Answering your questions about ‘Finding a job with a criminal record – what new spent convictions laws mean for you’
Our Law Week event, held on 17 May 2021, aimed to provide jobseekers, particularly Aboriginal people who have a criminal record, with information and guidance to present their strongest case for employment to an employer.
The discussion also looked at how criminal history is taken into account in employment decisions. Several questions about the new Spent Convictions Act 2021 (Vic) were asked during the webinar. These questions highlighted the need for more accessible information to be made available in relation to the new laws, so people can make the most of them.
We are exploring ways of doing this, so please get in contact with Christa Momot from the Rethinking Criminal Record Checks team at Christa.Momot@rmit.edu.au if you would like to be kept up to date if further material becomes available.
You can view a recording of the webinar here.
You can view the slides used in the webinar here.
Event panel members:
- Naomi Murphy is a Wakka Wakka woman; a Winda Mara Aboriginal Corporation Aboriginal Community Engagement Worker and former Woor-Dungin Aboriginal Ex-Offender Employment Project Worker. Naomi will be discussing her own lived experiences with the justice system and her advocacy work in the Aboriginal community.
- Christa Momot, Rethinking Criminal Record Checks Project Stakeholder Engagement Co-ordinator will discuss the community partnerships and history of the criminal record discrimination project.
- Stan Winford, CIJ Associate Director. Stan will be speaking about the new spent convictions laws.
- Bronwyn Naylor, RMIT Professor and Georgina Heydon, RMIT Associate Professor will be speaking about research undertaken into employers’ attitudes into employing people with a criminal history.
It is important to note that the following responses are general in nature and are provided for information purposes only. They are not intended to be treated as legal advice. People who need advice about their own specific circumstances in relation to the operation of the new Spent Convictions Act 2021 (Vic) should seek legal advice.
Questions and Answers
The questions below have been reproduced as they appeared in the Teams Live event.
The responses should be read in conjunction with the Spent Convictions Act 2021 (Vic). The Act can be accessed via either of these links:
In regards those with more serious, criminal convictions? For example, if someone convicted on manslaughter in 1990, had lived an exemplary life since, why should his conviction still impact on every facet of his life, including employment?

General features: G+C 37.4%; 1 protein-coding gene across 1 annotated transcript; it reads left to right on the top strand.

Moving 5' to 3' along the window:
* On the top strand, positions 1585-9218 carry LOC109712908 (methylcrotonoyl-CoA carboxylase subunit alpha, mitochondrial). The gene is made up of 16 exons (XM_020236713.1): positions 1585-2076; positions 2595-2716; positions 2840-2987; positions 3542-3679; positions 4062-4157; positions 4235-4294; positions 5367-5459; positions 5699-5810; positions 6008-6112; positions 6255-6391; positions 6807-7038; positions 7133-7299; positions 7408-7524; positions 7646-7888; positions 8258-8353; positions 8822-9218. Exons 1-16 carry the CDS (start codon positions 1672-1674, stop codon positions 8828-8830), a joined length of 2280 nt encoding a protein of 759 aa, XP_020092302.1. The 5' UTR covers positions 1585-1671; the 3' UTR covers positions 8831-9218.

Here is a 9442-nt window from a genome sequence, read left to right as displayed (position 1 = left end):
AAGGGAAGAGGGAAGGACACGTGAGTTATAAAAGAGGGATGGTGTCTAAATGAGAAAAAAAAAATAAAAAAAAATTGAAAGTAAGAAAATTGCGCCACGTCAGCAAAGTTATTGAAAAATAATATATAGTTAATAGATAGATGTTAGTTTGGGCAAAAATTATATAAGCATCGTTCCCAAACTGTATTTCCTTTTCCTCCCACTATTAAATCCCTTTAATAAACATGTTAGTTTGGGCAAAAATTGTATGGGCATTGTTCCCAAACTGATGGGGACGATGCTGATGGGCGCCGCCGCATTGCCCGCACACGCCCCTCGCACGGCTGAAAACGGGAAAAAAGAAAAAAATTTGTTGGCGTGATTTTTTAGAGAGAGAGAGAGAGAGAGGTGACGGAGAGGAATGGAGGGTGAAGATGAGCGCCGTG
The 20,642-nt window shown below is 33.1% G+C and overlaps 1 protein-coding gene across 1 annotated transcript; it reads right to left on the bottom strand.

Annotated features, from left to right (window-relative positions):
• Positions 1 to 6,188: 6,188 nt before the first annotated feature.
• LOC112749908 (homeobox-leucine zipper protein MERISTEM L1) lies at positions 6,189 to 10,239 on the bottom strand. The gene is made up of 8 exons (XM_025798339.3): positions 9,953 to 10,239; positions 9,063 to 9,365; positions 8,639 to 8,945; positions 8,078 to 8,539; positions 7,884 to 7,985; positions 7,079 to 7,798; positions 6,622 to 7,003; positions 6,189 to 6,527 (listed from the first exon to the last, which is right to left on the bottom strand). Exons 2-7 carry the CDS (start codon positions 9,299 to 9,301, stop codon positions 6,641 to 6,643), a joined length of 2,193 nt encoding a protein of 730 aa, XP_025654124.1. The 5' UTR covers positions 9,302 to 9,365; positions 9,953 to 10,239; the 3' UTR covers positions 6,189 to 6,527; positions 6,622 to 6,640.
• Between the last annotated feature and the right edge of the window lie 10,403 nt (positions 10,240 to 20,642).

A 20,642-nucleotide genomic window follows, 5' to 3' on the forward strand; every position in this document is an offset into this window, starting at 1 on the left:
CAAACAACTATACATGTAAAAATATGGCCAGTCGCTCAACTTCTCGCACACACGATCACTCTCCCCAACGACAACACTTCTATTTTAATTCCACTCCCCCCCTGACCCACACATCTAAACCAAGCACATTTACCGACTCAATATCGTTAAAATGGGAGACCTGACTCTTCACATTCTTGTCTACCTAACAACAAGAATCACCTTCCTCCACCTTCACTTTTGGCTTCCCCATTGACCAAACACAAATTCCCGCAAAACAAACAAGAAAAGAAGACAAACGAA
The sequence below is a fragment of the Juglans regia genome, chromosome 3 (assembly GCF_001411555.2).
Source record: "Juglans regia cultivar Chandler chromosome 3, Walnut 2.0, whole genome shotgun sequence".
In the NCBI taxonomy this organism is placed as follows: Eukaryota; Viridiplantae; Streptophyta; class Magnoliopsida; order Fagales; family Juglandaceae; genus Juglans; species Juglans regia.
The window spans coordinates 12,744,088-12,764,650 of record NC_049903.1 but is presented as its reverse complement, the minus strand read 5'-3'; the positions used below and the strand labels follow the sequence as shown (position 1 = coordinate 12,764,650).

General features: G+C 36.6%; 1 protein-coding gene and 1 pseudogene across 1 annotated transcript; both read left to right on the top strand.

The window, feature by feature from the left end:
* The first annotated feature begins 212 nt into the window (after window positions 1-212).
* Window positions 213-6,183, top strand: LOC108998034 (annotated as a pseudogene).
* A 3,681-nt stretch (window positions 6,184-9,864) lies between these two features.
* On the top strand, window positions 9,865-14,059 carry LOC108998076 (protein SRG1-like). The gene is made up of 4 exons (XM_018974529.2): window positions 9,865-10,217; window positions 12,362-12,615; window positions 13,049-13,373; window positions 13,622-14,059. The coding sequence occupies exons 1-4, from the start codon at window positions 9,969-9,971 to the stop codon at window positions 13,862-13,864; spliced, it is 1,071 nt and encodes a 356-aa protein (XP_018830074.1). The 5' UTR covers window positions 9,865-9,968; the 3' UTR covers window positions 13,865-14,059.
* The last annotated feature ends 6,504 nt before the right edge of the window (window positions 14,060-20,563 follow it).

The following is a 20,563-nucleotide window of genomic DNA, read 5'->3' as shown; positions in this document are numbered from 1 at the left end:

This is a fair question. Spent convictions laws generally aim to achieve a balance between supporting people to contribute productively to the community, such as through employment, and reflecting community concerns about risk and safety.
Manslaughter is a ‘serious violent offence’ under Schedule 2 of the Serious Offenders Act 2018 (Vic). Assuming the person was an adult when they committed the offence, it would only be possible for this person to have their conviction ‘spent’ under the Spent Convictions Act 2021 (Vic) (the Act) if they applied for the conviction to be spent under section 11 of the Act, and if they had not received a prison sentence for the offence. If that was the situation they would need to carry out the steps for making an application for a spent conviction order set out in the Act.
My question are why some offences such as defensive homicide are not included in this scheme? Particularly when research shows these cohorts often offend lower than any other? Ps. It’s great that this scheme has been made reality in Victoria but I think this is a start rather than an end in and of itself.
Defensive homicide is a ‘serious violent offence’ under Schedule 2 of the Serious Offenders Act 2018 (Vic).
Decisions about which offences were included or excluded from the scheme were made by the Government when they drafted the Bill, and Parliament when it passed the Act. A Ministerial review of the Act is to be conducted after 12 months of the Act’s operation, and a copy of the report must be tabled in both Houses of Parliament within six months of the first anniversary of the Act. Potentially, the review process or the Parliamentary process may provide opportunities for further consideration of the nature and scope of the spent convictions scheme established by the Act.
Do you think that overrepresentation of Aboriginal people in criminal justice and the difficulty in finding a job with a criminal record has a negative impact on self determination for Aboriginal people and Aboriginal organisations? I was thinking of a situation where an Aboriginal person applies for a job but is not chosen due to a criminal record, and a non-Aboriginal person is chosen instead
This was one of the reasons the Criminal Record Discrimination Project argued for a legislated spent conviction scheme to be established in Victoria. Self-determination for Aboriginal people and Aboriginal organisations is supported by inclusion and active contribution of all Aboriginal people, so exclusion on the basis of a criminal record does have a negative impact. Many Aboriginal community-controlled organisations saw the absence of spent convictions legislation in Victoria as a significant barrier to self-determination, because it limited their ability to employ Aboriginal Victorians to meet the growing demand for culturally responsive services to meet the needs of the Aboriginal people, families and communities they support.
Do you have to apply to get a conviction spent?
The Spent Convictions Act 2021 (Vic) states that some very minor convictions are spent immediately, as soon as the court decides that the person is guilty – this is explained in section 7 of the Act. The Act also states that many other convictions are spent automatically after 10 years (if the offender was an adult when they committed the crime) or after 5 years (if they were a child when they committed the crime). This relates to convictions that have resulted in a non-prison sentence, or a prison sentence of no more than 30 months. It is possible to apply to a Court to have a more serious conviction spent, as explained in section 11 of the Act.